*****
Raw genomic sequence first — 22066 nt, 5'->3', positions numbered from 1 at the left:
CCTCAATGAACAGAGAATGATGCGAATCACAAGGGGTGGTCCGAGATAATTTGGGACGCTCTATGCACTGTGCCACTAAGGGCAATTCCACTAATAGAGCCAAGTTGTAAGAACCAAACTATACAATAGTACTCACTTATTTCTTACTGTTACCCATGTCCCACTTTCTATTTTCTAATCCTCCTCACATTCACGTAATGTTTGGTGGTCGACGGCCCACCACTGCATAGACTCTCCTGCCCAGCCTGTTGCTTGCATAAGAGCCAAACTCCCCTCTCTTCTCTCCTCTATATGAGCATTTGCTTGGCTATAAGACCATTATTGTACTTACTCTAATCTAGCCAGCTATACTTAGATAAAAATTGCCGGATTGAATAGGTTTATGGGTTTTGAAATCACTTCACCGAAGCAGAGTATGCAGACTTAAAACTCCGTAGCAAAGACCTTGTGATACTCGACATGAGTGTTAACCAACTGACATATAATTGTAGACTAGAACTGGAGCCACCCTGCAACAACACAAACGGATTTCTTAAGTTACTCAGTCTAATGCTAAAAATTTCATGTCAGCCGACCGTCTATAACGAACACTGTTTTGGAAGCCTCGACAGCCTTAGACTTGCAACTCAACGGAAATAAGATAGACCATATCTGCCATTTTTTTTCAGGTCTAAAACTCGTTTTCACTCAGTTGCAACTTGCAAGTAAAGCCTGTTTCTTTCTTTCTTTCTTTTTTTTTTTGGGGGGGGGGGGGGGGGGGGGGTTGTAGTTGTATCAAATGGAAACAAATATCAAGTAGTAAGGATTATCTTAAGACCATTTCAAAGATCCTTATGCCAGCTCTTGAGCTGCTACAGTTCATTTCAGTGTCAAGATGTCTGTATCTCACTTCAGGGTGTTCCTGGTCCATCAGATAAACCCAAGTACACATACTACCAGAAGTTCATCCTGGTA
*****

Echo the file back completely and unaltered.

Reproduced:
Raw genomic sequence first — 22066 nt, 5'->3', positions numbered from 1 at the left:
CCTCAATGAACAGAGAATGATGCGAATCACAAGGGGTGGTCCGAGATAATTTGGGACGCTCTATGCACTGTGCCACTAAGGGCAATTCCACTAATAGAGCCAAGTTGTAAGAACCAAACTATACAATAGTACTCACTTATTTCTTACTGTTACCCATGTCCCACTTTCTATTTTCTAATCCTCCTCACATTCACGTAATGTTTGGTGGTCGACGGCCCACCACTGCATAGACTCTCCTGCCCAGCCTGTTGCTTGCATAAGAGCCAAACTCCCCTCTCTTCTCTCCTCTATATGAGCATTTGCTTGGCTATAAGACCATTATTGTACTTACTCTAATCTAGCCAGCTATACTTAGATAAAAATTGCCGGATTGAATAGGTTTATGGGTTTTGAAATCACTTCACCGAAGCAGAGTATGCAGACTTAAAACTCCGTAGCAAAGACCTTGTGATACTCGACATGAGTGTTAACCAACTGACATATAATTGTAGACTAGAACTGGAGCCACCCTGCAACAACACAAACGGATTTCTTAAGTTACTCAGTCTAATGCTAAAAATTTCATGTCAGCCGACCGTCTATAACGAACACTGTTTTGGAAGCCTCGACAGCCTTAGACTTGCAACTCAACGGAAATAAGATAGACCATATCTGCCATTTTTTTTCAGGTCTAAAACTCGTTTTCACTCAGTTGCAACTTGCAAGTAAAGCCTGTTTCTTTCTTTCTTTCTTTTTTTTTTTGGGGGGGGGGGGGGGGGGGGGGTTGTAGTTGTATCAAATGGAAACAAATATCAAGTAGTAAGGATTATCTTAAGACCATTTCAAAGATCCTTATGCCAGCTCTTGAGCTGCTACAGTTCATTTCAGTGTCAAGATGTCTGTATCTCACTTCAGGGTGTTCCTGGTCCATCAGATAAACCCAAGTACACATACTACCAGAAGTTCATCCTGGTA